The Lighthouse

The Lighthouse

Paperback - 2012
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On the outer deck of a North Sea ferry stands Futh, a middle-aged and newly separated man, on his way to Germany for a restorative walking holiday.

After an inexplicably hostile encounter with a hotel landlord, Futh sets out along the Rhine. As he contemplates an earlier trip to Germany and the things he has done in his life, he does not foresee the potentially devastating consequences of things not done.

The Lighthouse, Alison Moore's first novel, tells the tense, gripping story of a man trying to find himself, but becoming lost.

Publisher: Toronto : Penguin Canada, 2012
ISBN: 9780143187844
Branch Call Number: FIC MOO
Characteristics: 184 p. ; 21 cm


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Feb 17, 2014

Moore manages to create an amazing atmosphere of abandonment and alienation and tells the story of a man who never does find himself. The story has an ominous sense of the everyday. It was a worthy nominee for the 2012 Man Booker Prize.

Oct 02, 2013

Easy to read, conventional storytelling, not very subtle; I'll forget it in a week.

May 07, 2013

I was disappointed with this book after reading reviews that raved about it. A simple story that seemed to get a little too complicated, lost and therefore a tad boring for me. I lost interest in it ..shame cos it had promise.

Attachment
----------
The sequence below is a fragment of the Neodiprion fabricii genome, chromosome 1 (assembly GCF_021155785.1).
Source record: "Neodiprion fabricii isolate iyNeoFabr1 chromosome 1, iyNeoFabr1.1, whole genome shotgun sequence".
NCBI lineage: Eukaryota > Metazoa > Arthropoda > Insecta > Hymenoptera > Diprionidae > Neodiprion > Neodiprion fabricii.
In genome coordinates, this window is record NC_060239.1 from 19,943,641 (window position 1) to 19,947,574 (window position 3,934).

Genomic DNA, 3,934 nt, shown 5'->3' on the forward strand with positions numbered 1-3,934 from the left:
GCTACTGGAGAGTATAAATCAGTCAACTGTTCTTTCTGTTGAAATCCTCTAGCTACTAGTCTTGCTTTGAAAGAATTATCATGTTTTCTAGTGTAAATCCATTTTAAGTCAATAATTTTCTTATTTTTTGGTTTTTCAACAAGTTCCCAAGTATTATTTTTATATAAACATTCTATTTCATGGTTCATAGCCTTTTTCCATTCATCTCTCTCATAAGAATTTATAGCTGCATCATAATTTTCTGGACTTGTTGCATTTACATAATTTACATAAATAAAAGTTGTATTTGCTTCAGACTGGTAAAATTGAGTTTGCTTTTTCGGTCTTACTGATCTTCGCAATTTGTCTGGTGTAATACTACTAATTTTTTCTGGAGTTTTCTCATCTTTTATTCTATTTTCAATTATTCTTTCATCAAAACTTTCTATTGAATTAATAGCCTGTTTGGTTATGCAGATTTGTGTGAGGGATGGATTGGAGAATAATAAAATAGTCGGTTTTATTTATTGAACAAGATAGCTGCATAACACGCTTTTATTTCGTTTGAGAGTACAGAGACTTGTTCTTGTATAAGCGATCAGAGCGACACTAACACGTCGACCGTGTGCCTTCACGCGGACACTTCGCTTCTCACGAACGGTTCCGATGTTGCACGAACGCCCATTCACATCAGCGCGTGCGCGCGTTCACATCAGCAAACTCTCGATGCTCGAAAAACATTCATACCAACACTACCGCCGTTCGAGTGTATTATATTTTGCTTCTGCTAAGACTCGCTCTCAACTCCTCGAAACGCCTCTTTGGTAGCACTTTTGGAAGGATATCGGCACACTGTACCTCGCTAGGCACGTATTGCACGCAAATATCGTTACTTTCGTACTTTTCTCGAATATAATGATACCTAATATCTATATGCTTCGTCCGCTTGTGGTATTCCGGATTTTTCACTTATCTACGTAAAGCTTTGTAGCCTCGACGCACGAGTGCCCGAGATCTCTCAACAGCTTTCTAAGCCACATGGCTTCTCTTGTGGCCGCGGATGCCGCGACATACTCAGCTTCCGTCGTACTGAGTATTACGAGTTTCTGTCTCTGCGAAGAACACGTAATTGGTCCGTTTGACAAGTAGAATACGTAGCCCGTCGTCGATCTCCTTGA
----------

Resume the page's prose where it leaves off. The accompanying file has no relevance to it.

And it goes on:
Apr 12, 2013

depressing - but enjoyed the construction and the tight prose. Booker prize shortlist 2012.


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brianreynolds Mar 06, 2013

The trick of a good irony (a mythos characterized by failure and stasis) is to drag the reader in a circle without them realizing the goal is neither "home" nor "success." Alison Moore manages to do this in spades in The Lighthouse. As middle-aged Futh bumbles through a German walking tour, the reader is apprised of how ill-prepared he is to navigate anything at all, how oblivious he has been to all the lighthouses of his past. At the same time the wayward Ester is on her own journey, caged in a hopeless marriage and doomed to the thankless job of cleaning the rooms of holiday trekkers. When their paths come close to crossing the result is both a whimper and a bang. The steady, piercing drip of Moore's sparse prose is absolutely perfect for this story—and make no mistake; this may not be a happy or heart-warming or inspiring story, but it is a story, a story of momentous proportions, a story that should stay with its readers long after the brief time it takes to read it. Brava, Alison Moore!

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